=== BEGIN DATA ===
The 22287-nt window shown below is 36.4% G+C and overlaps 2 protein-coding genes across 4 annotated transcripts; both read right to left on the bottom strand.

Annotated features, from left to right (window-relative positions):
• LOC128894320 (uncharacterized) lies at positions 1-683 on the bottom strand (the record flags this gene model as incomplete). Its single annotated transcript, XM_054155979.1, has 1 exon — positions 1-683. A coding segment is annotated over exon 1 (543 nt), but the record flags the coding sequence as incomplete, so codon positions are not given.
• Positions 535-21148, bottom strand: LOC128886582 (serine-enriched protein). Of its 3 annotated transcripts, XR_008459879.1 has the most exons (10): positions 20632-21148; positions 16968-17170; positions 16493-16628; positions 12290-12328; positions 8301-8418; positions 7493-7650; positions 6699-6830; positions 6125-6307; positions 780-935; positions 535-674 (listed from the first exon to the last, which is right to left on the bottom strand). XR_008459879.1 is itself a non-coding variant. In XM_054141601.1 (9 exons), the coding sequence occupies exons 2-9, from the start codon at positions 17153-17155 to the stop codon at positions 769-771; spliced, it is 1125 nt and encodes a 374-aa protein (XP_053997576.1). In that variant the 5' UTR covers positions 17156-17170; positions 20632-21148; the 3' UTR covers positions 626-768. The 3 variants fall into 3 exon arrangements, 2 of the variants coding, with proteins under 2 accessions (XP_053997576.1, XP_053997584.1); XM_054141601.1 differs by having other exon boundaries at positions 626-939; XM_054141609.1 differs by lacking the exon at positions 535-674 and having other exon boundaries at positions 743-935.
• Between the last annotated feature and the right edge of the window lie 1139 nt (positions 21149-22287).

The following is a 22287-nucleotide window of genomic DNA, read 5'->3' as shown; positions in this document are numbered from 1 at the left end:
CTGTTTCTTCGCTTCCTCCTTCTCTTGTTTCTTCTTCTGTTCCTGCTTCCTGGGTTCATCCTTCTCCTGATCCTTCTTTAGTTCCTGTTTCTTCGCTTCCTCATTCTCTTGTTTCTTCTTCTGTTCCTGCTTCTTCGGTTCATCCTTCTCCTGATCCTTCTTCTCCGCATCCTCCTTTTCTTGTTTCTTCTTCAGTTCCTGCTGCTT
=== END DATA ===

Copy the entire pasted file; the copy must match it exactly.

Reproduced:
The 22287-nt window shown below is 36.4% G+C and overlaps 2 protein-coding genes across 4 annotated transcripts; both read right to left on the bottom strand.

Annotated features, from left to right (window-relative positions):
• LOC128894320 (uncharacterized) lies at positions 1-683 on the bottom strand (the record flags this gene model as incomplete). Its single annotated transcript, XM_054155979.1, has 1 exon — positions 1-683. A coding segment is annotated over exon 1 (543 nt), but the record flags the coding sequence as incomplete, so codon positions are not given.
• Positions 535-21148, bottom strand: LOC128886582 (serine-enriched protein). Of its 3 annotated transcripts, XR_008459879.1 has the most exons (10): positions 20632-21148; positions 16968-17170; positions 16493-16628; positions 12290-12328; positions 8301-8418; positions 7493-7650; positions 6699-6830; positions 6125-6307; positions 780-935; positions 535-674 (listed from the first exon to the last, which is right to left on the bottom strand). XR_008459879.1 is itself a non-coding variant. In XM_054141601.1 (9 exons), the coding sequence occupies exons 2-9, from the start codon at positions 17153-17155 to the stop codon at positions 769-771; spliced, it is 1125 nt and encodes a 374-aa protein (XP_053997576.1). In that variant the 5' UTR covers positions 17156-17170; positions 20632-21148; the 3' UTR covers positions 626-768. The 3 variants fall into 3 exon arrangements, 2 of the variants coding, with proteins under 2 accessions (XP_053997576.1, XP_053997584.1); XM_054141601.1 differs by having other exon boundaries at positions 626-939; XM_054141609.1 differs by lacking the exon at positions 535-674 and having other exon boundaries at positions 743-935.
• Between the last annotated feature and the right edge of the window lie 1139 nt (positions 21149-22287).

The following is a 22287-nucleotide window of genomic DNA, read 5'->3' as shown; positions in this document are numbered from 1 at the left end:
CTGTTTCTTCGCTTCCTCCTTCTCTTGTTTCTTCTTCTGTTCCTGCTTCCTGGGTTCATCCTTCTCCTGATCCTTCTTTAGTTCCTGTTTCTTCGCTTCCTCATTCTCTTGTTTCTTCTTCTGTTCCTGCTTCTTCGGTTCATCCTTCTCCTGATCCTTCTTCTCCGCATCCTCCTTTTCTTGTTTCTTCTTCAGTTCCTGCTGCTT